- Paperback: 427 pages
- Publisher: Computing Mcgraw-Hill (April 1991)
- Language: English
- ISBN-10: 0070296626
- ISBN-13: 978-0070296626
- Product Dimensions: 1.2 x 7.5 x 9.2 inches
- Shipping Weight: 1.6 pounds
- Average Customer Review: 4.8 out of 5 stars See all reviews (4 customer reviews)
- Amazon Best Sellers Rank: #1,551,133 in Books (See Top 100 in Books)
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C+ C++: Programming With Objects in C and C++ Paperback – April, 1991
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Top Customer Reviews
This was another classroom text, and again there are no frills, no cutesy pictures, etc. -- just good solid instruction. When he says he is going to teach you object-oriented C, he means it. To that end, his first chapter is worth the price of the book alone. You really learn object orientation from that chapter and you come out with a true polymorphic linked list implementation. Other reviewers have covered the C++ details of the book quite well.
In the class in which this book was actually used, we first had to write an object-oriented threaded binary tree class -- in C. This was quite a daunting task. Not only did we have to use all the techniques of object orientation in doing it, we also had to learn what a threaded binary tree was and how to implement it. Basically, a threaded binary tree uses "threads" (bitfields embedded within a node) to point back to parent nodes, so therefore does not need stacks or recursion. Along the way we had to learn how to use a finite state machine to implement postorder traversal. With all that, I learned something that seems to otherwise be known only to computer science professors: how to write true object oriented programs in C.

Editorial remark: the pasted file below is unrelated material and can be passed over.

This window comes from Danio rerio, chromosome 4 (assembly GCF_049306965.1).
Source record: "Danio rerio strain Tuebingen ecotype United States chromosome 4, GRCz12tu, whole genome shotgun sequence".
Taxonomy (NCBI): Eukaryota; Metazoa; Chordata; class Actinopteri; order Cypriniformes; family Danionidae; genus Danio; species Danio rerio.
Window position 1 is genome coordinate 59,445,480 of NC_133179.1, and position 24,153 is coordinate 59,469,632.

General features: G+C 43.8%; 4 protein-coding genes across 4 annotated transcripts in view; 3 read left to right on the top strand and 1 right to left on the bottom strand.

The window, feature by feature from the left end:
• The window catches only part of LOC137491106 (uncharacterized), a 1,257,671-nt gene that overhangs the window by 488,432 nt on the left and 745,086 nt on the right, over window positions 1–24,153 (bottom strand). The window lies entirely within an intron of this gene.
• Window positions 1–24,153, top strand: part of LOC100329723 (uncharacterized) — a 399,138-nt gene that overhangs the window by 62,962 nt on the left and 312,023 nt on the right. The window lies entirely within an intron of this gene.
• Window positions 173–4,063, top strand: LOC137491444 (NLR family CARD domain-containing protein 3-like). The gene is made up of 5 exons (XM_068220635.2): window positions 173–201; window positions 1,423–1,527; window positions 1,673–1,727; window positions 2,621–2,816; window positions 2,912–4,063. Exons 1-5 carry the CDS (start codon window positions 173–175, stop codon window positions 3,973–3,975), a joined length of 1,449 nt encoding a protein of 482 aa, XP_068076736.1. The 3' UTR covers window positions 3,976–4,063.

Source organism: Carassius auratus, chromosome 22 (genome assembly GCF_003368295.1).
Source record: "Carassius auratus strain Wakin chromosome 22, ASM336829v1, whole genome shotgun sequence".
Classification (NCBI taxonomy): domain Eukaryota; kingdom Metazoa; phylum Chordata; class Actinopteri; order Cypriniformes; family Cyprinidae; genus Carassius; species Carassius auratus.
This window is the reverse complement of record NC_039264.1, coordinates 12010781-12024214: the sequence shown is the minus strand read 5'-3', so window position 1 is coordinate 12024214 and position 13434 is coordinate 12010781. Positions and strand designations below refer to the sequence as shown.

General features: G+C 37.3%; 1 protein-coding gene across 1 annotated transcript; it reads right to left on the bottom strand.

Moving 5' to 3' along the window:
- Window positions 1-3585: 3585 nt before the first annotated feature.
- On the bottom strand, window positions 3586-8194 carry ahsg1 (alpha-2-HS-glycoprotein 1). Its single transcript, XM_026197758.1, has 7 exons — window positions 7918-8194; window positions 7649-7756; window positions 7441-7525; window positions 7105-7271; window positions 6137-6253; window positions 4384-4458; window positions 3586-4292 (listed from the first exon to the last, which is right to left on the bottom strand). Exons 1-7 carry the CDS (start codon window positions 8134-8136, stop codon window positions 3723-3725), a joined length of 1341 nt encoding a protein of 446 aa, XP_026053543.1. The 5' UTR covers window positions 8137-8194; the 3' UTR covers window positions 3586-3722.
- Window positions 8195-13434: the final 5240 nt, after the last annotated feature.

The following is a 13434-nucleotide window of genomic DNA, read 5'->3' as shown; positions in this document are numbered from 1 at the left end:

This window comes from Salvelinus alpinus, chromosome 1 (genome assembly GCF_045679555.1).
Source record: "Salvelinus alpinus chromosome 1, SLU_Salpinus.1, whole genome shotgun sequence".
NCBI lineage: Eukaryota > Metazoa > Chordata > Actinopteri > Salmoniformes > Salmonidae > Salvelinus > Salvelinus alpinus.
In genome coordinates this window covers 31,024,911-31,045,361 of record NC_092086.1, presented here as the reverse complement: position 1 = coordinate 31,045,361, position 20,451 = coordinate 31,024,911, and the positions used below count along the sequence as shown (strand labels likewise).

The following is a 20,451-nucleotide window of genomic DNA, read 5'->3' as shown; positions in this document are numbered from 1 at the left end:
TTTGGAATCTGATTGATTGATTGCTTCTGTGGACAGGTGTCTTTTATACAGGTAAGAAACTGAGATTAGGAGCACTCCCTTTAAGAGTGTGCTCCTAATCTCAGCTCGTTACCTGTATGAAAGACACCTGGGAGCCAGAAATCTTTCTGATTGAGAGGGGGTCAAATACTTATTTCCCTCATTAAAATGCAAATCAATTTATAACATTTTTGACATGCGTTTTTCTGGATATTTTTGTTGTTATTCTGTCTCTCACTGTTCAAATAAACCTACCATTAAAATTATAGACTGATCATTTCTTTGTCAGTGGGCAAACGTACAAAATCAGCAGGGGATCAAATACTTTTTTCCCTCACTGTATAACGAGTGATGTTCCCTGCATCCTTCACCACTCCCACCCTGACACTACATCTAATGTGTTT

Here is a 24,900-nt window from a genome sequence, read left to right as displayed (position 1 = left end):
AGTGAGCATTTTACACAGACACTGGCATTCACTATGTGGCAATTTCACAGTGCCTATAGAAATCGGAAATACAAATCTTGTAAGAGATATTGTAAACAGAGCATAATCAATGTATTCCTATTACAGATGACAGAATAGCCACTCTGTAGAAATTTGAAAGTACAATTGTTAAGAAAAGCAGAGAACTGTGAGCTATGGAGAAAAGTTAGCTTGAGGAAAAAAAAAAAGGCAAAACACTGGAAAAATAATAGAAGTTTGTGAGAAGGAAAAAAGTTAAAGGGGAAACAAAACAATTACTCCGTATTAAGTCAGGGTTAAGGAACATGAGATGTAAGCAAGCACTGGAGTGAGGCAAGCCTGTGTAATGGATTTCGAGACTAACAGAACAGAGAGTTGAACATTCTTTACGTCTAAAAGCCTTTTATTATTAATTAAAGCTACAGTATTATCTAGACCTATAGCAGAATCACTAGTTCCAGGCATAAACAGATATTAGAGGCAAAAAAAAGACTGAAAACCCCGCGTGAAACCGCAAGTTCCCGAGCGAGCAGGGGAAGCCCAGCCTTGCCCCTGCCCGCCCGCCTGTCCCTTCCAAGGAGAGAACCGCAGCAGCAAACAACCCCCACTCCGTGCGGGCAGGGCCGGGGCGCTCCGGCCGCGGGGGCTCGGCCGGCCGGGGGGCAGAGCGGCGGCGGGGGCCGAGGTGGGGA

Once we got done with that came the C++. The amazing thing was that now that you had a correct object-oriented class in C, it translated almost immediately and directly into C++, class structure and all -- and you got to see just how much it helps to have a language specifically geared toward object orientation (in the C version of our tree, we had to create our own malloc-like implementation in order the achieve the polymorphism -- C++ does this for you). It is unfortunate that Allen did not write that into the book (I guess he needed it for the classroom), but still, if you read the book with these comments in mind, you should see those techinques from his C and C++ linked list implementations if memory serves me correctly.
It would be wonderful to see an update to this book. It is woefully out of date. Templates were just coming into being, and Borland "kind of" had a version thereof, and Microsoft had even less than that -- it was a kludge that mimicked templates. Maybe it's a good thing. If they had been around then, maybe he wouldn't have taught us how how to look under the hood the way this book does. And really, the things Allen does teach here are timeless anyway.
One other thing: the book has a ton of typos. But they are not of the sort that impede the learning, they just test whether you are paying attention. This is one of the few books with that many typos that I would give five stars to.
But for an update, don't hold your breath. Allen has since moved on to Java and other things. Nevertheless, still a wonderful book. Not an easy read, but will more than repay the effort. (Even if you think you know a language, reading Allen's books may make you realize you didn't have a clue. That's just how good and unique his books are.)
I do have 3 criticisms of the book: 1) It's out of date. A 2nd edition that brings it up-to-date with Standard C++ would make this the best book of its kind. For the C++ beginner, though, that doesn't detract much from the book's usefullness. Everything in the book will still work. 2) There are numerous typos and minor errors in the example code which can lead to confusion. Being able to find them though, made me feel good. I knew I was really learning the subject. 3) The book would also benefit by having useful exercises at the end of each chapter for a student to perform.